The Eurovision Song Contest has finished in Ukraine. This year it has been exceptionally political. Ukraine used the opportunity to distance itself from the Kremlin's conservative and homophobic values with progressive and liberal messages of inclusion and diversity. But in the end, some civil rights fighters found the Ukrainian strategy a bit shallow. Does Eurovision help civil rights progress in developing European countries in any way?
Hromadske special guests Maxim Eristavi and Gulliver Cragg spoke to Zorian Kis, Board Member at Kyiv Pride during The Sunday Show on May 14th, 2017 in Kyiv.
Some activists say that this whole campaign behind Eurovision and diversity was a bit shallow. Would you agree with that?
Zorian Kis: I think that the arch of diversity, unfinished and already starting to peel off, and it’s only the front side. It’s the perfect metaphor for how changes and reform are going on in Ukraine. It’s usually something to cover up the actual thing, the actual situation in Ukraine. And the whole slogan of Eurovision—Celebrate Diversity—is also very illustrative to me, because ‘celebrate’ or ‘celebration’ is a short period of time, when people are happy and they perform some sort of ritual they may not understand. After the celebration you come back to the real life, which is not that happy, which still has the issues you were trying to forget while celebrating.
It was a bit of a mixed message if you look into the campaign, ‘Celebrate Diversity’. It was my impression that a lot of people shared as well, that celebrating the diversity of male, white….and it’s fine to be gay as long as you don’t showcase it, which was probably the most cringing moment of the campaign. Would you agree that the whole Eurovision helped in any way the civil rights battle inside Ukraine, by even showcasing the problem and allowing us to go on air and talk about it, by allowing you to reach out to your allies abroad?
Zorian Kis: Absolutely. It helped us to start the discussion in the society, which we probably wouldn’t have been able to start without the slogan and Eurovision. The Arch of Diversity, as an art project, actually started two weeks before Eurovision. And the discussion was great. Many people were involved and at the end of the day, at the end of the discussion, the far-right people really looked stupid, looked silly, because most of the people actually supported the idea of diversity and equality. And they were laughing at the far-right who were so scared of a rainbow. They were so scared of probably turning gay. And we even had a joke that is the arch is at some point finished, there is a magic explosion and everyone in Kyiv becomes gay.
I know that you’re also an active participant and part of the board for Kyiv Pride. And I saw that you guys launched a crowd-funding campaign tied to Eurovision. Was it successful for you to reach out to foreign allies, to Eurovision guests, trying to involve a really local matter of civil rights in Ukraine?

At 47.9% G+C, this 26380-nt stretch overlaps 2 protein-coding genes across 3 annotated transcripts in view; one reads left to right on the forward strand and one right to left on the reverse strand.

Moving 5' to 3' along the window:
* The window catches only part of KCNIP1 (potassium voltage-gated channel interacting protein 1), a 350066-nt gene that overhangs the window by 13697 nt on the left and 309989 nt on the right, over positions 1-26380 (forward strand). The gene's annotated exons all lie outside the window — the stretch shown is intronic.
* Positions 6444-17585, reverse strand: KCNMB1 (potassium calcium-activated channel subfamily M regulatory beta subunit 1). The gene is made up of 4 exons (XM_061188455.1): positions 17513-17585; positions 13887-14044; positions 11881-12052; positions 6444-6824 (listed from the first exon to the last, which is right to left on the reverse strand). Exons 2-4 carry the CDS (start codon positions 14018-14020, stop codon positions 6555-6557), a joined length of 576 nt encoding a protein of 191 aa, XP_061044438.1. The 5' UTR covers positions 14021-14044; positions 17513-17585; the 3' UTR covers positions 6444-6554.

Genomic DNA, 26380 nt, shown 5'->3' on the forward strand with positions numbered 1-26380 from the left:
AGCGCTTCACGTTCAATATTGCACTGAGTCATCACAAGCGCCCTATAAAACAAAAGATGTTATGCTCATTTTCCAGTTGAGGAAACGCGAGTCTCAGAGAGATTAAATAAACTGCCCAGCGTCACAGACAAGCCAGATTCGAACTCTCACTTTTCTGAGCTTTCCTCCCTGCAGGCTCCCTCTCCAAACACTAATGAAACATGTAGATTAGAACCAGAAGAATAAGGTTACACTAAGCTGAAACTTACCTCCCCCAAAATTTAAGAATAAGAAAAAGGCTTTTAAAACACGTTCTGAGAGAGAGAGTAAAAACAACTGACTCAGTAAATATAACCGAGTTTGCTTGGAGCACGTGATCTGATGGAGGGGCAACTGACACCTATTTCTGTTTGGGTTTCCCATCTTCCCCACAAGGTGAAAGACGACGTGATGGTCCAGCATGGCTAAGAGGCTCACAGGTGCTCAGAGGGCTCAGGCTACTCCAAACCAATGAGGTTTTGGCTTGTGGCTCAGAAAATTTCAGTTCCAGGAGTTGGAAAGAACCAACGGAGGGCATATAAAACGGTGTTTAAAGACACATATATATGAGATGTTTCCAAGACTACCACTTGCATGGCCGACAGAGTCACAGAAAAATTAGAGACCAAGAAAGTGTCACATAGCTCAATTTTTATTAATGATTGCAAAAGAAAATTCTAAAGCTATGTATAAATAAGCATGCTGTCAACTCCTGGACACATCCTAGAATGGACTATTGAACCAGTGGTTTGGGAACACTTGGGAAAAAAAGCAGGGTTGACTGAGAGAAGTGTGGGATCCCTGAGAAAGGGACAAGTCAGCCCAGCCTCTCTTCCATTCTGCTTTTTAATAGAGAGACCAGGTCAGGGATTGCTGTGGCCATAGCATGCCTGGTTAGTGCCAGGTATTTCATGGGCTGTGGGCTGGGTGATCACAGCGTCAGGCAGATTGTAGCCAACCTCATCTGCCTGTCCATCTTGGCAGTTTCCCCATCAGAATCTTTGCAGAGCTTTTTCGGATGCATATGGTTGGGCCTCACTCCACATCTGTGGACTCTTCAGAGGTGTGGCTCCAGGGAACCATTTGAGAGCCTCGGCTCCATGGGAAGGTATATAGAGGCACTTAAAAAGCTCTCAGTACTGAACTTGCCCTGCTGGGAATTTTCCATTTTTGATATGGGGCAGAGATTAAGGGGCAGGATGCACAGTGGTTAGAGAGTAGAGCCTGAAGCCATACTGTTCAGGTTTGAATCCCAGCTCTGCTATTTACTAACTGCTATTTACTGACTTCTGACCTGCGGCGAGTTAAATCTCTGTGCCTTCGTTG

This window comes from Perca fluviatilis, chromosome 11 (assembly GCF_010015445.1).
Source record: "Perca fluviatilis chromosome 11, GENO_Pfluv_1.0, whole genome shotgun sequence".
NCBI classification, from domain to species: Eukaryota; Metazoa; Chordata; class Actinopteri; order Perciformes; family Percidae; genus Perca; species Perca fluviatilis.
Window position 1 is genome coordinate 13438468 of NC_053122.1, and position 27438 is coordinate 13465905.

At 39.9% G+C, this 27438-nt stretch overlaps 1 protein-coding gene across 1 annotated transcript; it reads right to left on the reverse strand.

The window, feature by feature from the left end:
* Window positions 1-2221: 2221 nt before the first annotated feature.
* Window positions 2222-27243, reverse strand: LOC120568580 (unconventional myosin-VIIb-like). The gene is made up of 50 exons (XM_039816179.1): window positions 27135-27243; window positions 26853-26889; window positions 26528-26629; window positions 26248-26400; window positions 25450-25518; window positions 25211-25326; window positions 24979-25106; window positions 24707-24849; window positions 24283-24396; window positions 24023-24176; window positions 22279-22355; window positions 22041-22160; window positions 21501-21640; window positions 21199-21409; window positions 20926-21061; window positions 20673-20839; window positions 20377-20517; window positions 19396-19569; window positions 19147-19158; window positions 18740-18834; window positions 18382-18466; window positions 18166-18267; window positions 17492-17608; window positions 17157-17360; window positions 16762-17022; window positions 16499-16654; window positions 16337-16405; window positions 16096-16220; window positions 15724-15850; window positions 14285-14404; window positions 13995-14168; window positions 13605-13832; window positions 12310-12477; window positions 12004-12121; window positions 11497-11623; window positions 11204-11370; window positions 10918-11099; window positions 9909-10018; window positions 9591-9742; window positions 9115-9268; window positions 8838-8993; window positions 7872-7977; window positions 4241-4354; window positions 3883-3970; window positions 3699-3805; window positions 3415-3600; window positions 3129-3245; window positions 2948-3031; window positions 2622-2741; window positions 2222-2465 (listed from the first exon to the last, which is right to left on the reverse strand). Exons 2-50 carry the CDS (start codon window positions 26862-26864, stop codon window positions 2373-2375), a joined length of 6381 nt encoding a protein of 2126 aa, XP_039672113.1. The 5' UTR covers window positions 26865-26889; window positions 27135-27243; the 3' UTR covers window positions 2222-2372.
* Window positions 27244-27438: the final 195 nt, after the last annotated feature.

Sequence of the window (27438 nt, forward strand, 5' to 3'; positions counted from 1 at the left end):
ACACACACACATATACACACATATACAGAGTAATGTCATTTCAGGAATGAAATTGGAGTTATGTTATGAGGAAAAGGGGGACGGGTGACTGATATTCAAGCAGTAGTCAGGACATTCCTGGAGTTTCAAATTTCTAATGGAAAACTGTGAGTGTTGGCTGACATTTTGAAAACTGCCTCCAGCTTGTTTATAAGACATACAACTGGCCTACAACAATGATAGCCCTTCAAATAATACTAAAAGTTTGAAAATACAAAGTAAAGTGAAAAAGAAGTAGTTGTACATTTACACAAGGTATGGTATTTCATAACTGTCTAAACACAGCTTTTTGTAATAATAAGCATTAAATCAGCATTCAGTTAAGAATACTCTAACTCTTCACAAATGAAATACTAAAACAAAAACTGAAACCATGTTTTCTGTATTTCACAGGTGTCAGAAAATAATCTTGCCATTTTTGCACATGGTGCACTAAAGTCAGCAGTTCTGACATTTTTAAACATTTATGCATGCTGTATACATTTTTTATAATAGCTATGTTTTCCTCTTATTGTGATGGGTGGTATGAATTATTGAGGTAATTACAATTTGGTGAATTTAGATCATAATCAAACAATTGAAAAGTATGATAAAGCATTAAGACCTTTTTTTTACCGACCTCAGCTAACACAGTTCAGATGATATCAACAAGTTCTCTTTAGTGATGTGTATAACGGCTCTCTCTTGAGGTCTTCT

Zorian Kis: That was what is actually striking me and what is upsetting me because our fundraising campaign wasn’t as successful as we expected it to be. There were thousands of gay people in the city, and no one would deny it, but for some reason, there was not so much connection between the celebration again, between the Eurovision gay crowd and local issues. Our target was to raise $10,000, which is not huge money for thousands of people traveling to Kyiv. And even if each of them donated the cost of one drink to the campaign, we would raise much more than what the target was. We were only able to raise less than $3,000 within eleven days which is not bad.
Is it an online campaign? Is it still ongoing?
Zorian Kis: Yes. It is ongoing. The Pride March this year is taking place on June 18th, so we still have some time—not much.
I know some activists shared concerned that because the Pride event is so close, there was lack of communication between you and authorities. Last year by this time, there was already statements from police, that there was going to be protected statements from some important members of the government and parliament. Why are there no talks at the moment about the security situation?
Zorian Kis: We’ve been trying to schedule a meeting with the police multiple times since January this year. It’s been a good five months since we are talking to the police and trying to schedule the meeting. I hope the only reason why we haven’t met yet is because of Eurovision, and you know, there was an enormous amount of police in Kyiv—some 10,000 policemen. And then coordination with the National Guard and so on. It’s a huge operation. I hope that’s the only reason why we haven’t met yet. We are hoping to meet the police early next week, and we do want to discuss some organization matters with the police such as the length of the march. Because according to participants from last year, the march was too short. It ended basically right after it started. And we are not aiming big. Last year’s march was 750 meters. We hope to double the distance this year. And also to more than double the number of participants. It was 2,000 participants last year. We hope for 5,000 participants this year. I can only remain optimistic with the situation in Ukraine.